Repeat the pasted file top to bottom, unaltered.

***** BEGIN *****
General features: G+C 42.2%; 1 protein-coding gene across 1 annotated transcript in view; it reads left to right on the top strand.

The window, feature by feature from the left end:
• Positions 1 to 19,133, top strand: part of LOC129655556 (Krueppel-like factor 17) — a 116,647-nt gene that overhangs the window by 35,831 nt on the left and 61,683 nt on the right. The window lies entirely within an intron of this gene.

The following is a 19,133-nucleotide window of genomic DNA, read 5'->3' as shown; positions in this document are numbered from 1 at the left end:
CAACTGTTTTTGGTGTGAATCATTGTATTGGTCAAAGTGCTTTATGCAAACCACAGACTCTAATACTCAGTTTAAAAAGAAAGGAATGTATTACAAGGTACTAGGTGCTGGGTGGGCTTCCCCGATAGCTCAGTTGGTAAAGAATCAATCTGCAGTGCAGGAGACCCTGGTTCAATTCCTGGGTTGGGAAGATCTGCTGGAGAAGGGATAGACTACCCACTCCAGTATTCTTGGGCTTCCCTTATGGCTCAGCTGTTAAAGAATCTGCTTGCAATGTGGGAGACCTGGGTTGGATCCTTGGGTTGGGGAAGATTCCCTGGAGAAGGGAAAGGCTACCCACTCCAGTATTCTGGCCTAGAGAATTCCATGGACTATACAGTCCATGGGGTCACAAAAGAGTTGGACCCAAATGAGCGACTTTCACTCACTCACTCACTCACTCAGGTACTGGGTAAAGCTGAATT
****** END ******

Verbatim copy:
General features: G+C 42.2%; 1 protein-coding gene across 1 annotated transcript in view; it reads left to right on the top strand.

The window, feature by feature from the left end:
• Positions 1 to 19,133, top strand: part of LOC129655556 (Krueppel-like factor 17) — a 116,647-nt gene that overhangs the window by 35,831 nt on the left and 61,683 nt on the right. The window lies entirely within an intron of this gene.

The following is a 19,133-nucleotide window of genomic DNA, read 5'->3' as shown; positions in this document are numbered from 1 at the left end:
CAACTGTTTTTGGTGTGAATCATTGTATTGGTCAAAGTGCTTTATGCAAACCACAGACTCTAATACTCAGTTTAAAAAGAAAGGAATGTATTACAAGGTACTAGGTGCTGGGTGGGCTTCCCCGATAGCTCAGTTGGTAAAGAATCAATCTGCAGTGCAGGAGACCCTGGTTCAATTCCTGGGTTGGGAAGATCTGCTGGAGAAGGGATAGACTACCCACTCCAGTATTCTTGGGCTTCCCTTATGGCTCAGCTGTTAAAGAATCTGCTTGCAATGTGGGAGACCTGGGTTGGATCCTTGGGTTGGGGAAGATTCCCTGGAGAAGGGAAAGGCTACCCACTCCAGTATTCTGGCCTAGAGAATTCCATGGACTATACAGTCCATGGGGTCACAAAAGAGTTGGACCCAAATGAGCGACTTTCACTCACTCACTCACTCACTCAGGTACTGGGTAAAGCTGAATT